A Book Spy Review: ‘The Last Time I Lied’ by Riley Sager

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The Last time i lied.jpgImagine the friendly Camp Walden summer camp where twin sisters met for the first time in Parent Trap, or the fun, junk-food utopia that was Camp Hope in the movie Heavyweights

Now forget all that stuff, because Camp Nightingale isn’t some Disney special. . .

Riley Sager follows up last year’s Final Girls by taking readers inside the small space that is the Dogwood cabin (they’re all named after trees) where four young girls, Vivian, Natalie, Allison, and Emma Davis, the only first-timer out of the bunch, play a harmless game of Two Truths and a Lie one summer night. A short while later, all the girls, sans Emma, sneak out of their cabin and into the dark of the night for a little fun. 

That was the last time anyone ever saw Vivian, Natalie, or Allison. 

The story picks up fifteen years after the girls vanished, following Emma, who suffered serious PTSD when her bunkmates never returned. The only survivor from her cabin, Emma shares a similarity with Quincy Carpenter and the other “final girls” in Sager’s last novel, which featured a group of women who were each the lone survivor of various murderous acts. While subtle, it’s a slick move by Sager, keeping a similar enough formula but with a vastly different story. 

Still struggling with grief and confusion as to what really happened, Emma has channeled her frustration and pain into focus, quickly becoming an up-and-coming artist well-known in New York City for her beautiful paintings — many of which are of the three missing girls who are ever-present in her mind. One night, while showing paintings at a gallery, Francesca Harris-White, or “Franny,” shows up out of the blue and purchases one of her works. At first, Emma is unsure of how to interact with Franny, the wealthy owner of Camp Nightingale, who she hasn’t seen in fifteen years. Once the two begin talking, Franny explains to Emma that she’s planning to re-open the summer camp, and even offers her a job coming back to Camp Nightingale to teach art to the kids.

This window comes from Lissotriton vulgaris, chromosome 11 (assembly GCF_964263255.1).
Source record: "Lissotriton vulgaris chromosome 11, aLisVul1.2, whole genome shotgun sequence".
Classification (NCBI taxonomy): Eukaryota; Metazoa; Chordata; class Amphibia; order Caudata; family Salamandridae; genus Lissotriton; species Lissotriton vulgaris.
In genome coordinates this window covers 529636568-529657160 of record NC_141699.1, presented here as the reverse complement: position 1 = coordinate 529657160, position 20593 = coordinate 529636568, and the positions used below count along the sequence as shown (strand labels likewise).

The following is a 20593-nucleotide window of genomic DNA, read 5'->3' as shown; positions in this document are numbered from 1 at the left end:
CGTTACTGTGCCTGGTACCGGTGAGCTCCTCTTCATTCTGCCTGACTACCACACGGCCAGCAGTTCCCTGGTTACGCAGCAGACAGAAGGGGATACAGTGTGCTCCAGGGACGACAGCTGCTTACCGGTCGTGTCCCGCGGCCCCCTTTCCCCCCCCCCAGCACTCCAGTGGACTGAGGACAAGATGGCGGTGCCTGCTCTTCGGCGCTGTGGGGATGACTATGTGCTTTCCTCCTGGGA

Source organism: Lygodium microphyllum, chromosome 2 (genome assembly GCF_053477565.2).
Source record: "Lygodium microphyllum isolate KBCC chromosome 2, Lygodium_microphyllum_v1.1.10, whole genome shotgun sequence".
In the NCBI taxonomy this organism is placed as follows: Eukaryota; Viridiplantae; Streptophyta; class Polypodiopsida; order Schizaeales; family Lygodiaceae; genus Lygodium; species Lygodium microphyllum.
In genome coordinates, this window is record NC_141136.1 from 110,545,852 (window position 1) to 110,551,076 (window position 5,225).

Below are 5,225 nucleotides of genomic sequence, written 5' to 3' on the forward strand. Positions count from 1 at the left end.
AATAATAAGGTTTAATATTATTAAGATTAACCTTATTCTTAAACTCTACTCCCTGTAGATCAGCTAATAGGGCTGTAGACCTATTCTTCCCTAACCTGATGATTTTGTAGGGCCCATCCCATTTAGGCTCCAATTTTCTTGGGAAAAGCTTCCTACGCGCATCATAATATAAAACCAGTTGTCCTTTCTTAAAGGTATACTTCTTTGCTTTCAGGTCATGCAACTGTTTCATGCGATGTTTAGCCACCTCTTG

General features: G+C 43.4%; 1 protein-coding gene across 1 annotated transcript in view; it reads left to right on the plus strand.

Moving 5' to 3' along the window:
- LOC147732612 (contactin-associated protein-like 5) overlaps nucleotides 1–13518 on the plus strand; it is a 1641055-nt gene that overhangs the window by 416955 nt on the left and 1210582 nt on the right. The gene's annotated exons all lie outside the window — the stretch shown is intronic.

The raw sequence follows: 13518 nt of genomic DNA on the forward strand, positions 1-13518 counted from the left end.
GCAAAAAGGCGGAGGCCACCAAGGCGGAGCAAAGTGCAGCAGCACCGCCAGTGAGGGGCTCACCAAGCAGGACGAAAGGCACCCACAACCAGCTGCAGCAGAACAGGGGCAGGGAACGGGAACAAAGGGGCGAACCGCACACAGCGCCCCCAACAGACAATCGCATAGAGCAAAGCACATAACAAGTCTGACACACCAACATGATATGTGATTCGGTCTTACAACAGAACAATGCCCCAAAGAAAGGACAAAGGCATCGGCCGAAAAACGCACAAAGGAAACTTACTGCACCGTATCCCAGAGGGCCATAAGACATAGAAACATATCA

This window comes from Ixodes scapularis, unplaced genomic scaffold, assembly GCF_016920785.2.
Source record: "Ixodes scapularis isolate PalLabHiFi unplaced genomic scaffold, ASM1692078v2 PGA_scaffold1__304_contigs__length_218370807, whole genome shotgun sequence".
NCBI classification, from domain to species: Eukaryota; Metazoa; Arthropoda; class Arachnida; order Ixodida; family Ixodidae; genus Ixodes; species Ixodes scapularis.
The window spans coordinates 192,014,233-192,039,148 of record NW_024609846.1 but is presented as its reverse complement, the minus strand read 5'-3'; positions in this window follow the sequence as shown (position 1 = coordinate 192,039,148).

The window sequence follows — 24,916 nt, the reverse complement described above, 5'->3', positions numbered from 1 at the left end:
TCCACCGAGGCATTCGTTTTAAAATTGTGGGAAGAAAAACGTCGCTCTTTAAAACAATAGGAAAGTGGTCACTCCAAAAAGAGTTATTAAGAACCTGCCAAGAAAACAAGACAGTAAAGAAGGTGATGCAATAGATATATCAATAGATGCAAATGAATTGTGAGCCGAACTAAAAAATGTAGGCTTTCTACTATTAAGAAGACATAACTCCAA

Much like the moviegoers who yell at the dumb characters in slasher flicks who choose to run into the murderer’s basement and hide inside the tiny closet with no lock on the door when they clearly could have just run away from the house altogether, readers here will find themselves pleading with Emma to tell Franny to screw off and stay in New York. Instead, of course, she chooses to return to Camp Nightingale. While it’s very much the reason for her pain, she also has unfinished business there. So, longing for answers, Emma Davis returns to the place of her nightmares, hellbent on finding the truth once and for all. 

As the story unfolds, Riley Sager takes readers on a dark, twisted, and thrilling ride, surging towards a shocking conclusion that’s so stunning it’ll leave readers gasping for air. 

If you liked Final Girls, you will love Sager’s latest novel, which is a touch better and nearly impossible to put down. Not only is Sager a terrific writer, but, other than a semi-slow opening, the structure of this book combined with the pacing makes for an incredibly fast read that splits time between the present day and the events fifteen years prior. Readers will quickly blow through the three hundred and seventy pages in no time, racing to see what Emma uncovers. Even veteran readers of psychological suspense will be blindsided by the jarring conclusion. 

It all started with a harmless game of Two Truths and a Lie. . . and Riley Sager saves his best lie for the end. Crime lovers get ready, this book is not to be missed. 

 

Book Details

Author: Riley Sager
Pages: 385 (Hardcover)
ISBN: 1524743070
Publisher: Dutton
Release Date: July 3, 2018
Book Spy Rating: 8.0/10

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Praised as “one of today’s finest book reviewers” by New York Times bestselling author Gayle Lynds, Ryan Steck (“The Godfather of the thriller genre” — Ben Coes) has “quickly established himself as the authority on mysteries and thrillers” (Author A.J. Tata). He currently lives in Southwest Michigan with his wife and their six children.

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